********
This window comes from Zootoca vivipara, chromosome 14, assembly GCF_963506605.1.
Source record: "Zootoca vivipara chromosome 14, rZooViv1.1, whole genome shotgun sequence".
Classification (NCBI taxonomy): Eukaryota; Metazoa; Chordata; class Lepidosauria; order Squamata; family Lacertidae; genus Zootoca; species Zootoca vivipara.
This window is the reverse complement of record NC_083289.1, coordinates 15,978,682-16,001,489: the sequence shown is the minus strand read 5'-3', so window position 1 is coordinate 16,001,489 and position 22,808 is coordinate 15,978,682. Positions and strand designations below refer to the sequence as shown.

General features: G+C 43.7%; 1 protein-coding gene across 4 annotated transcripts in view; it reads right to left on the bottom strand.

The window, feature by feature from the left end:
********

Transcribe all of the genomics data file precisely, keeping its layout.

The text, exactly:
This window comes from Zootoca vivipara, chromosome 14, assembly GCF_963506605.1.
Source record: "Zootoca vivipara chromosome 14, rZooViv1.1, whole genome shotgun sequence".
Classification (NCBI taxonomy): Eukaryota; Metazoa; Chordata; class Lepidosauria; order Squamata; family Lacertidae; genus Zootoca; species Zootoca vivipara.
This window is the reverse complement of record NC_083289.1, coordinates 15,978,682-16,001,489: the sequence shown is the minus strand read 5'-3', so window position 1 is coordinate 16,001,489 and position 22,808 is coordinate 15,978,682. Positions and strand designations below refer to the sequence as shown.

General features: G+C 43.7%; 1 protein-coding gene across 4 annotated transcripts in view; it reads right to left on the bottom strand.

The window, feature by feature from the left end: